The King County Library System and Seattle Public Library are embracing this change and pursuing, within most of their branches, the "Third Place" concept — an idea that people like to hang out at a location other than work or home.

posted by matildaben at 2:31 PM on January 4, 2007


A lot of the problem in suburban Detroit is parents dumping their kids off for free child care while they work/go to the mall or whatever.

The second part of the problem is that many librarians seem to think that being quiet is equal to being unfriendly.

Personally, I hate the noise, and really hate the Third Place concept as it is usually applied to public libraries. This is a large part of why I am no longer front line library staff.
posted by QIbHom at 3:06 PM on January 4, 2007


I work at a public library that is on the proverbial wrong side of the tracks and it is not a very quiet library. One of the contributing factors to the noise pollution in the library is that it serves as a place for unsupervised kids to kill time after school. We have a fairly large number of kids who are at the library five or six days a week. There are three different schools within a two block radius and their daily routine is to leave school at 2:30, walk to the library and use the computers until 5 or 6 o’clock until their parents are home from work and then they walk home.

Since this is a smaller library with just one main room that houses all the public areas there is no separation of the social from the study parts of the library. Larger libraries can take steps to try and control noise by having separate social areas and study areas but small and mid-size libraries have to just throw everything in together. And since there is definitely a push to have the libraries provide more programming and more social forums for customers this contributes to the decline of the silent library.

If you’re trying to find a quiet public library I would suggest that you go to a larger library. Since they have more space they will tend to have an area that is the designated ‘quiet’ or ‘study’ area. You should also try the library at your local community college. They tend to be more public-friendly than university libraries and still have the size to offer quiet areas.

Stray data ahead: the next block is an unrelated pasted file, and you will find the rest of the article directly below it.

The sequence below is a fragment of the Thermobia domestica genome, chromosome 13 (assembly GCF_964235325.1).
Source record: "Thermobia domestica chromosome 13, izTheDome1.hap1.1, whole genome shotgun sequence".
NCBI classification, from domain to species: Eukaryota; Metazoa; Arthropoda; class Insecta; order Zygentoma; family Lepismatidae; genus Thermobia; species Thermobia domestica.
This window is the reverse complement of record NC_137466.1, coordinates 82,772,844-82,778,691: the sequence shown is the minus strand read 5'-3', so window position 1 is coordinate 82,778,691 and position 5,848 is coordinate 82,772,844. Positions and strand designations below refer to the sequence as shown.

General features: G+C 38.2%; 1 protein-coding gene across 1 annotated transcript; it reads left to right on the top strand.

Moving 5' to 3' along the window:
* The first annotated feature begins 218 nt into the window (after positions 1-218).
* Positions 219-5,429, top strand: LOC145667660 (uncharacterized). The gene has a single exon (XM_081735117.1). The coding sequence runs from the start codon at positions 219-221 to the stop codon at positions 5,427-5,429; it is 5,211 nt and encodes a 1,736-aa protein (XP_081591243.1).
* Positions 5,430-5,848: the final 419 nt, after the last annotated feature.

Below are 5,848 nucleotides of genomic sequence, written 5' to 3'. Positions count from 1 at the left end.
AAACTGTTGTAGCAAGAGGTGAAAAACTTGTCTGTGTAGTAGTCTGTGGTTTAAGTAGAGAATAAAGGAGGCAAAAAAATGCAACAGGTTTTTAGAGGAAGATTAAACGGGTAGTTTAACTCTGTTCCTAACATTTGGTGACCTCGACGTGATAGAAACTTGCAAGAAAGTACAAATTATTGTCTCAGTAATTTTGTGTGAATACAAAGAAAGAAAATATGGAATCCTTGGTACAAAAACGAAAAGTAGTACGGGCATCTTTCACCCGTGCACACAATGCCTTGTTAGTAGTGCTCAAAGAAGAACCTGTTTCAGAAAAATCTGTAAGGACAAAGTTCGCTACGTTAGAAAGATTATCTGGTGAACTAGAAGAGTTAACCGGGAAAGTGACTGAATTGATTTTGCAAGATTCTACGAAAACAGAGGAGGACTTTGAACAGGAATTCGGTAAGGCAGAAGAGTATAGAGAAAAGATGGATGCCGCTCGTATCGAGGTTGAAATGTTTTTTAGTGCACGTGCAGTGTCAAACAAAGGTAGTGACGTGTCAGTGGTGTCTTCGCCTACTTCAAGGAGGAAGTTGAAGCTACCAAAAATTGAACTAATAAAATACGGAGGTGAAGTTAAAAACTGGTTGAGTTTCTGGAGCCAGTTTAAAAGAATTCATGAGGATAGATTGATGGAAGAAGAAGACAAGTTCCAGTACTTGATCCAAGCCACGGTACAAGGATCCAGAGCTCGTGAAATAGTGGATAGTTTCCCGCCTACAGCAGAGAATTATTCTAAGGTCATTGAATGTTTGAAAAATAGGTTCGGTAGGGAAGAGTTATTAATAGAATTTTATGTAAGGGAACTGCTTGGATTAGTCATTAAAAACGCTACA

posted by meditative_zebra at 5:53 PM on January 4, 2007


It is often so loud at my local library that I check out the books I want to look through, take them outside, and then go back in and return them when I've finished.

My major bugbears are parents who won't control their children (one father just stood there as his kids ran in and out of the book alarm monitor thing at the door with books to make it go off), and people who think it's a brilliant idea to go through all the ringtones on their cellphone.

I actually find teenagers more reasonable than adults, as they generally apologise and quieten down if asked, whereas adults want to start fights over it.

The librarians never intervene on patron behaviour.
posted by sarahw at 6:29 PM on January 4, 2007


I read an article (which I can't find now) about how in France there's a movement towards creating two types of libraries - bibliotheques which are the traditional, quiet, oak reading tables and green banker's lamp-type libraries and mediatheques which are the noisy, modern version with computer terminals, community programming rooms, cell phone users and so on.